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About this blog: I am a native of Alameda County, grew up in Pleasanton and currently live in the house I grew up in that is more than 100 years old. I spent 39 years in the daily newspaper business and wrote a column for more than 25 years in add...  (More)

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Voters face three school bond measures come March

Uploaded: Jan 14, 2020
Dublin school trustees and senior staff have spent the last several years scrambling to find a site for a second high school as well as other school sites as enrollment in East Dublin far exceeded expectations.

For 2020, however, it will be a year of moving forward with one key caveat. The school sites have been resolved and the $38 million eminent domain purchase of a high school site in East Dublin should have put that issue to rest. A committee now is being formed to recommend a name.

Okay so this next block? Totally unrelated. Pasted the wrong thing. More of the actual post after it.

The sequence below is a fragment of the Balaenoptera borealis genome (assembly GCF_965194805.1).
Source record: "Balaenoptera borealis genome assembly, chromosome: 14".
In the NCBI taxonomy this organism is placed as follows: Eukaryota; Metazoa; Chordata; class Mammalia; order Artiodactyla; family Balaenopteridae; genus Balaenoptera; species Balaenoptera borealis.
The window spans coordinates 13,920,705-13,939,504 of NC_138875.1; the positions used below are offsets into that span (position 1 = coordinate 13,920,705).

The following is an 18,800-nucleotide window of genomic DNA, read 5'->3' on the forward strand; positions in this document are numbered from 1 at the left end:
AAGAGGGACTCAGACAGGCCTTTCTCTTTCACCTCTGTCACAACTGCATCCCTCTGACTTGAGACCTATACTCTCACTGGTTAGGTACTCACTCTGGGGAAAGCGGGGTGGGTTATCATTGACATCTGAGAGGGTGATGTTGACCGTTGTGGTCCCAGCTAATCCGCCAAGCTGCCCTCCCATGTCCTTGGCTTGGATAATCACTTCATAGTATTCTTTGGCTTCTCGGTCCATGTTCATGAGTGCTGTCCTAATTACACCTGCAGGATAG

The caveat is whether Dublin citizens will approve a $290 million bond issue that is on the March 3 ballot. Dublin voters have consistently supported both school bonds and a parcel tax so there’s a good chance they will continue that trend. It would increase the taxes by $50 per $100,000 of assessed value.

Trustees put the measure on the ballot because they do not have the funds available to finish the second phase of the new high school as well as a middle school at Dublin Crossings. Money also is targeted at renovating the upgrading several older campuses in the community.